Any periodic behavior in living systems synchronized with the alternance of day and night.
Circadian rhythms are of cardinal importance for all living systems, specially human systems up to the highest societal level. Recent research by J.S. TAKAHASHI and M. HOFFMAN(1995, p.158-65) pinpointed J. MILLER's timer subsystem, which is ultimately located in the suprachiasmatic nucleus (SNC) in mammalian brains. The SNC is apparently heir to the pineal eye of reptiles. It acts as a "master circadian clock" that commands time-connected activities and seems to be ultimately under the control of a specific gene, or group of genes, since the activity rhythms of mice has been altered by induced genetic mutations.
It is moreover interesting to observe that any animal possesses organizationally closed devices at the physiological level, responding imprecisely specific ways to environmental stimuli. The case of vegetals, not yet much researched until now, seems to be similar.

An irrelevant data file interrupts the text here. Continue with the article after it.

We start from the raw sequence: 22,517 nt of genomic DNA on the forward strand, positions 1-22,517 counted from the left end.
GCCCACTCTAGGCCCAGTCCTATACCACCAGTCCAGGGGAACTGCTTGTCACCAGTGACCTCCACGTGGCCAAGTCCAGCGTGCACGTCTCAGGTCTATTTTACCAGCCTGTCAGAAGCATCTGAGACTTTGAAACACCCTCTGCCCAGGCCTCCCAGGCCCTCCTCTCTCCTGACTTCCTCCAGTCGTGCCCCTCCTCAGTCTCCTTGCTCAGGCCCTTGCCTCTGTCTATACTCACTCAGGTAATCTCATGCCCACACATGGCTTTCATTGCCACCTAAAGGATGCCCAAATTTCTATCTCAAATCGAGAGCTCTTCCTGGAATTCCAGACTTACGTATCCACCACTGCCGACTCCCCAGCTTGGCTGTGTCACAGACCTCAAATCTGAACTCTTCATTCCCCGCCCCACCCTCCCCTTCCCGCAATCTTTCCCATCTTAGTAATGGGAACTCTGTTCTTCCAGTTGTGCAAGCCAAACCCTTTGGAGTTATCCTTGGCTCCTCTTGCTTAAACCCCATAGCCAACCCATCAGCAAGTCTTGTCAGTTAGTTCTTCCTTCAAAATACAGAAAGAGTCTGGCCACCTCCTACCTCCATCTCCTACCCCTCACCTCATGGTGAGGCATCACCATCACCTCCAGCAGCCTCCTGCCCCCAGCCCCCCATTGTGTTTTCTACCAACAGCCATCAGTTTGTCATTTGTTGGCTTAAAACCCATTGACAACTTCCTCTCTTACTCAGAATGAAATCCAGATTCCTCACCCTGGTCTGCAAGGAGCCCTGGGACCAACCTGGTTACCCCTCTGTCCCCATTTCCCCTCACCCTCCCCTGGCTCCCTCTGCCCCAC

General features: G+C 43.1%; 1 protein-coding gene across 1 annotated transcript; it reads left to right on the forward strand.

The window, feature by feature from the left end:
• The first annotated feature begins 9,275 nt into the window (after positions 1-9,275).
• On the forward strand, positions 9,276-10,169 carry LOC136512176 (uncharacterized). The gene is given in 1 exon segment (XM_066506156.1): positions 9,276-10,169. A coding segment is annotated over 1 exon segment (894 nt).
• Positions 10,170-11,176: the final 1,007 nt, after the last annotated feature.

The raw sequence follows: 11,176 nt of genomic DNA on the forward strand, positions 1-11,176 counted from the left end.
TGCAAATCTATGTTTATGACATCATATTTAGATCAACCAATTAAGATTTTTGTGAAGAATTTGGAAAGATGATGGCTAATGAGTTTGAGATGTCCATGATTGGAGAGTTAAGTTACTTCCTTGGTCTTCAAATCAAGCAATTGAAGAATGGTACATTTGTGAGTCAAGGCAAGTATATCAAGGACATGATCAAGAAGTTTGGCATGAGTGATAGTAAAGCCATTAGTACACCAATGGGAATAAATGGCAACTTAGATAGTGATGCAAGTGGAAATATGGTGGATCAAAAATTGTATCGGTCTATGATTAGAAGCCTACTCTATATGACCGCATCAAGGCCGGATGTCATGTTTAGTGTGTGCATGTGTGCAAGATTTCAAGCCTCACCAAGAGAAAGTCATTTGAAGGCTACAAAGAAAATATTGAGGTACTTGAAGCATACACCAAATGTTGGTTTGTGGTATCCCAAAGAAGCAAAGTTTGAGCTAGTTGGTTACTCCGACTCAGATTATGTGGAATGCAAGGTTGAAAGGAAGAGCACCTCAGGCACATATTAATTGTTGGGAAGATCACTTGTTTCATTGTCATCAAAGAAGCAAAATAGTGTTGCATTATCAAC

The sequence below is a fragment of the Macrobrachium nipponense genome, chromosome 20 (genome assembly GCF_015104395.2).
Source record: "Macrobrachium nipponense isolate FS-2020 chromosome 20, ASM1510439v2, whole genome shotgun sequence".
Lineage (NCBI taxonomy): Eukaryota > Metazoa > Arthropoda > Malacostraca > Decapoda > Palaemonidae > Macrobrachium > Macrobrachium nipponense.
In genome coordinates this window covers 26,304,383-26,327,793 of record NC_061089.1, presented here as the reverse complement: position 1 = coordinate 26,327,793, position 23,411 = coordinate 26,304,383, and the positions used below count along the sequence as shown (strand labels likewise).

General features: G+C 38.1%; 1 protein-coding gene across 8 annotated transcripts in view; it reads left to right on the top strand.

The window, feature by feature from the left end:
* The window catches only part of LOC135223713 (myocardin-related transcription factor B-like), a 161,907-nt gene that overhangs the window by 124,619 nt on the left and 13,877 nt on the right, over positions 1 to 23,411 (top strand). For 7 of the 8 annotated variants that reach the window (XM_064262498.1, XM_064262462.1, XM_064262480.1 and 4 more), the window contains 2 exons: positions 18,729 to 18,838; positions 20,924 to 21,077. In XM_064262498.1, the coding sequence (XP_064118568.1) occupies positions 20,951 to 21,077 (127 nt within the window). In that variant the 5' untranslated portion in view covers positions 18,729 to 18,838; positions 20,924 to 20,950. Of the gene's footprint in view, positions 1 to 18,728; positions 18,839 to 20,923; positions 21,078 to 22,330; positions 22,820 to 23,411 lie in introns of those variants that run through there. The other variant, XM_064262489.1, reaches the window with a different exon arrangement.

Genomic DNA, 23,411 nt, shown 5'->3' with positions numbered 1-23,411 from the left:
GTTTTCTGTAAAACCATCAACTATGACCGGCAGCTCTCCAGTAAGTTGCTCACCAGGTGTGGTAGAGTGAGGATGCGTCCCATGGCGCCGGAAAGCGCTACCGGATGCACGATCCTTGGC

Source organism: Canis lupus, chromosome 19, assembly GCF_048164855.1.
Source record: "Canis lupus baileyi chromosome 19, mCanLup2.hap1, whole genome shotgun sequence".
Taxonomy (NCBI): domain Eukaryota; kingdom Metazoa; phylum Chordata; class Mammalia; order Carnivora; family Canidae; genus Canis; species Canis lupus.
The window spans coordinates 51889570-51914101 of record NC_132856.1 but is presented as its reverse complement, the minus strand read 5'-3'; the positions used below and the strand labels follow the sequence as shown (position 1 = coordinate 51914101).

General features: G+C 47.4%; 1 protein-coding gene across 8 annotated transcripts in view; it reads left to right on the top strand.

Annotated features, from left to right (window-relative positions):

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Bertalanffy Center for the Study of Systems Science (2020). Title of the entry. In Charles François (Ed.), International Encyclopedia of Systems and Cybernetics (2). Retrieved from www.systemspedia.org/[full/url]
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